Stolen Lives Malika Oufkir. Stolen Lives: Twenty Years in a Desert Jail
Malika Oufkir was the eldest daughter of General Oufkir, the King of Morocco's closest aide in 1960s Morocco. As upper-class citizens, family members were treated to opulent luxuries. The King raised Malika as his own daughter and as a companion to his children, only sending her to live with her blood family again when she reached her teenage years. But when the King died and his son took the throne, Malika's father, the General, staged an ill-fated coup and was subsequently assassinated. Then her foster-brother "disappeared" the innocent Oufkir family, including Malika's mother and siblings, to progressively-worse conditions in desert penal colonies. This is the story of their pain, isolation, deprivation, and ultimate daring escape from lives as political prisoners.
Making Toast Roger Rosenblatt. Making Toast
When his daughter, Amy - a gifted doctor, mother, and wife - collapsed and died from an asymptomatic heart condition, Roger Rosenblatt and his wife, Ginny, left their home on the South Shore of Long Island to move in with their son-in-law, Harris, and their three young grandchildren, six-year-old Jessica, four-year-old Sammy, and one year-old James, known as Bubbies. Long past the years of nappies, homework, and recitals, Roger and Ginny - Boppo and Mimi to the kids - quickly reaccustomed themselves to the world of small children: bedtime stories, talking toys, playdates, nonstop questions, and nonsequential thought. Though still reeling from Amy's death, they carried on, reconstructing a family, sustaining one another, and guiding three lively, alert, and tenderhearted children through the pains and confusions of grief.
Galileo's Daughter Dava Sobel. Galileo's Daughter
Galileo's Daughter introduces us to the man whose belief that the Earth moved around the sun caused him to be brought before the Holy Office of the Inquisition, accused of heresy, and threatened with torture. In contrast, his daughter Virginia chose the quiet life of a cloistered nun. Sobel takes us through the trials and triumphs of Galileo's career and his familial relationships, and simultaneously illuminates an entire era of flamboyant Medici Grand Dukes, the bubonic plague, and history's most dramatic collusion between science and religion.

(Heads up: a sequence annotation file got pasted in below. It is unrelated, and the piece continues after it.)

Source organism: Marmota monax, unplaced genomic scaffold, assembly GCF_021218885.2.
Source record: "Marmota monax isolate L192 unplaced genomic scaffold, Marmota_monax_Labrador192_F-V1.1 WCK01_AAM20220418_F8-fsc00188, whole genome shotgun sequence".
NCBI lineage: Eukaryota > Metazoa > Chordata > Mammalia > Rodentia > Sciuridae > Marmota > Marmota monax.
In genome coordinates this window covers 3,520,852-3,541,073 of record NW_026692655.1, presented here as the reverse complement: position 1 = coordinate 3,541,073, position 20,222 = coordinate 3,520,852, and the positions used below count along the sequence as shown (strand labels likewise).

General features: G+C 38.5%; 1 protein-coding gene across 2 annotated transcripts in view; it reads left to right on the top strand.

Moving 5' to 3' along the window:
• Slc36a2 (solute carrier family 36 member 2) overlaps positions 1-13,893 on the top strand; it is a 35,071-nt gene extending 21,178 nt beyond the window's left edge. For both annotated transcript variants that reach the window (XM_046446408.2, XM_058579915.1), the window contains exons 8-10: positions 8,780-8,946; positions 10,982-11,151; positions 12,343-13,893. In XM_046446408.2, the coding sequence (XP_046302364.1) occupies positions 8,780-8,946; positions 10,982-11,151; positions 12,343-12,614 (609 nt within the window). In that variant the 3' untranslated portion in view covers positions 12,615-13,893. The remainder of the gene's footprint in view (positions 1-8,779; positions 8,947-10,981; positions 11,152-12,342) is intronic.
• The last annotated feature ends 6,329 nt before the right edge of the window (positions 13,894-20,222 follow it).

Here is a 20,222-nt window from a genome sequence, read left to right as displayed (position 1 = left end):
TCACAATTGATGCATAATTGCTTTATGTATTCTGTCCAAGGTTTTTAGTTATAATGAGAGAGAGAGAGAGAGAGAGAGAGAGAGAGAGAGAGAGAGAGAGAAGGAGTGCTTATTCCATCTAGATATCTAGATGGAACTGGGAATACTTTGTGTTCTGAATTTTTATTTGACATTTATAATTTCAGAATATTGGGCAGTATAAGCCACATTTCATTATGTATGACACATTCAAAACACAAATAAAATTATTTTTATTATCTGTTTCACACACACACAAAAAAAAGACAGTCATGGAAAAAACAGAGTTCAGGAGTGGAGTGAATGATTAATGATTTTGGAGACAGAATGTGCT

Pops: A Life of Louis Armstrong Terry Teachout. Pops: A Life of Louis Armstrong
Louis Armstrong was the greatest jazz musician of the twentieth century and a giant of modern American culture. He knocked the Beatles off the top of the charts, wrote the finest of all jazz autobiographies--without a collaborator--and created collages that have been compared to the art of Romare Bearden. The ranks of his admirers included Johnny Cash, Jackson Pollock and Orson Welles. Offstage he was witty, introspective and unexpectedly complex, a beloved colleague with an explosive temper whose larger-than-life personality was tougher and more sharp-edged than his worshipping fans ever knew.